The brutal Islamic attack on a teacher in France terrifies German security authorities. “We see the danger of copycat acts,” a senior expert told the Tagesspiegel. Such an act “can also happen in Germany”. On Friday, an 18-year-old Russian-Chechen refugee history and geography teacher Samuel Paty stabbed with a butcher knife in the Parisian suburb of Conflans-Sainte-Honorine and beheaded him. The motive was hatred for 47-year-old Paty. He was talking about the controversial Mohammed cartoons in class about freedom of speech.
After the crime, the killer posted a photo of the victim and hateful slogans against Paty and French President Emmanuel Macron on Twitter. The hitman also threatened the police who were chasing him and was shot. The attack caused horror outside France and is a testament to the danger posed by the anger of radicalized Muslims over Muhammad cartoons.
Macron: Paty taught his students freedom of speech
Macron spoke of an “Islamist terrorist attack” in Conflans-Sainte-Honorine on Friday evening. Paty was murdered because he “taught his students freedom of speech, freedom to believe and not to believe”. Federal Minister of Foreign Affairs Heiko Maas (SPD) wrote on Twitter that “we should never allow ourselves to be intimidated by terror, extremism and violence”.
In September, a Pakistani had injured two journalists
German authorities are concerned that the attack could incite young Muslims in Germany who have already been radicalized through terror videos because of its extreme cruelty and motive. Caricatures of the prophet “remain a spark that can still fly,” the safety expert warned.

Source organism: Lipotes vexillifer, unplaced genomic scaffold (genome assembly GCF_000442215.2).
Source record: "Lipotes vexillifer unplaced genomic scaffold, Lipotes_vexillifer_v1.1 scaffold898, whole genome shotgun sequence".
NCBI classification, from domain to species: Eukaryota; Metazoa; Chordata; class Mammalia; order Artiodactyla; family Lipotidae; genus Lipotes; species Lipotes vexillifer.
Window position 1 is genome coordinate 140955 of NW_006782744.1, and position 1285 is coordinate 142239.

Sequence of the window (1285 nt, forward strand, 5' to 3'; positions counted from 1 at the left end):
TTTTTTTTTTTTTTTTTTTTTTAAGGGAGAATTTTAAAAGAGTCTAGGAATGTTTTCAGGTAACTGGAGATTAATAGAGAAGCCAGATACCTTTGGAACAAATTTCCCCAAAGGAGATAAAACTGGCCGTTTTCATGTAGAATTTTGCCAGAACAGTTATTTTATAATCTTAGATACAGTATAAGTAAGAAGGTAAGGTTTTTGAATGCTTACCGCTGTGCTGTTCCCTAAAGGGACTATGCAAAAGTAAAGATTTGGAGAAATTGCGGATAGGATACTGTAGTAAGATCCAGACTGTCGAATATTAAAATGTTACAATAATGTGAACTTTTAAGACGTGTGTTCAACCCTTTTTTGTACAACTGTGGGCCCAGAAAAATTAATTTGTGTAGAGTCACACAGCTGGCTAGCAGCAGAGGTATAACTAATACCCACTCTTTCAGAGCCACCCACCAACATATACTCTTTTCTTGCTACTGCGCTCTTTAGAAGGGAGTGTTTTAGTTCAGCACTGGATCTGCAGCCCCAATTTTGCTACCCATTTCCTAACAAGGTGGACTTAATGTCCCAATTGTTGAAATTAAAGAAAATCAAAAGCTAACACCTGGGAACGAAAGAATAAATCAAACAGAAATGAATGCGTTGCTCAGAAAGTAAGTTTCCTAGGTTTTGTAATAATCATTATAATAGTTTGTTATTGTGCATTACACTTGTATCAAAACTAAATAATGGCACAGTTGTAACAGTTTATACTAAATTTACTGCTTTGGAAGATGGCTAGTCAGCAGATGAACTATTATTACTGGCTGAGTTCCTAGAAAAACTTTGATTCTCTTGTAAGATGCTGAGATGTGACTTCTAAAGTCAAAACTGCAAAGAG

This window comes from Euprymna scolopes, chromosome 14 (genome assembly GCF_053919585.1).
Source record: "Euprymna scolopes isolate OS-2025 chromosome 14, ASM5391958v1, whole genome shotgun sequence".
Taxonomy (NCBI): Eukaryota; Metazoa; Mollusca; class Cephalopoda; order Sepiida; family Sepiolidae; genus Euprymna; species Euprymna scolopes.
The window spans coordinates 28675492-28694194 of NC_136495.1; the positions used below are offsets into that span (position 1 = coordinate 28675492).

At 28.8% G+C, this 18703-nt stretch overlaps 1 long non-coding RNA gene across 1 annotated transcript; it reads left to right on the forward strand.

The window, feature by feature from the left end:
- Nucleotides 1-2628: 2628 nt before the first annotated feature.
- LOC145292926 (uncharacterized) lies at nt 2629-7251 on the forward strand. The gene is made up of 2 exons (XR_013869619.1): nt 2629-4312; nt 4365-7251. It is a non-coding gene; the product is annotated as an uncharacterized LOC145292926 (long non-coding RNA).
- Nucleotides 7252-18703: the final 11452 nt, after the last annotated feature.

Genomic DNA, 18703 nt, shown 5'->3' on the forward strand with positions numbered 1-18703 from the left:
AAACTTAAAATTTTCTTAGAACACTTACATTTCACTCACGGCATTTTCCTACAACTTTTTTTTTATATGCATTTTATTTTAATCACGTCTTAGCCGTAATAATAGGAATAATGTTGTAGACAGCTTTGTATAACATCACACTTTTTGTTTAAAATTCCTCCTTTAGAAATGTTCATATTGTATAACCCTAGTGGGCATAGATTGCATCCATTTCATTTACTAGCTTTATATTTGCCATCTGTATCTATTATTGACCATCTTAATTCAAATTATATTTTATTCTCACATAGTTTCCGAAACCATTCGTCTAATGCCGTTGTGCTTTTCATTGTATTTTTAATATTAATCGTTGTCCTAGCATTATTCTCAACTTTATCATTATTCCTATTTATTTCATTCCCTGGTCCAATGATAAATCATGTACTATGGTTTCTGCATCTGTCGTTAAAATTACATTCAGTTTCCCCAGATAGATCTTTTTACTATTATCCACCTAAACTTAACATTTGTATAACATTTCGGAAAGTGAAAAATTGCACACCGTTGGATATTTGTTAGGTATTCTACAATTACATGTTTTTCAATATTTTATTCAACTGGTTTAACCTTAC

In September, an 18-year-old Pakistani man seriously injured two journalists with a cleaver in front of “Charlie Hebdo’s” former office in Paris. Shortly before that, the magazine published Mohammed cartoons – commenting on the start of the trial of 13 men and a woman who allegedly assisted the two terrorists in the attack on “Charlie Hebdo” in January 2015. Al Qaeda Islamists shot 12 people down, including several members of the magazine’s editorial staff. The attack was an act of revenge for the publication of Muhammad’s cartoons.
Fanatic Muslims set fire to messages from Denmark
The revolt among Muslims started after the Danish newspaper “Jyllands Posten” published twelve satirical drawings in September 2005 showing Mohammed. In Islamic countries, the view is widespread that Muhammad should not be portrayed, even though such a prohibition is not in the Quran. The caricatures sparked violent protests in predominantly Muslim states. Fanatic Muslims set fire to Denmark’s embassies in Beirut and Damascus, and more than a dozen Christians died in a pogrom in Nigeria.
German media were also at risk
Anger was also directed at Germany, as several newspapers, including the Tagesspiegel, reprinted some caricatures from the “Jyllands Posten” in February 2006 – as a pledge for freedom of speech and freedom of the press. The media houses were also at risk. In March 2006, a Pakistani man with a knife broke into the Axel Springer building in Berlin to murder the then editor-in-chief of “Welt”, Roger Köppel. The police stopped the attacker.
In July 2006, two Lebanese bombed two regional trains at Cologne Central Station. However, the explosion of the explosives hidden in suitcases did not come about due to a technical defect. One of the perpetrators was caught in Germany and used as a motive the anger at the reprint of the Mohammed cartoons in the “Welt”, the Tagesspiegel and other German newspapers. The higher regional court in Düsseldorf sentenced the perpetrator to 12 years in prison.
Anis Amri’s attack in Berlin was a counterfeit act
In view of the recent attacks in France, the German authorities fear that the danger of Islamic terror in the Federal Republic will become acute again.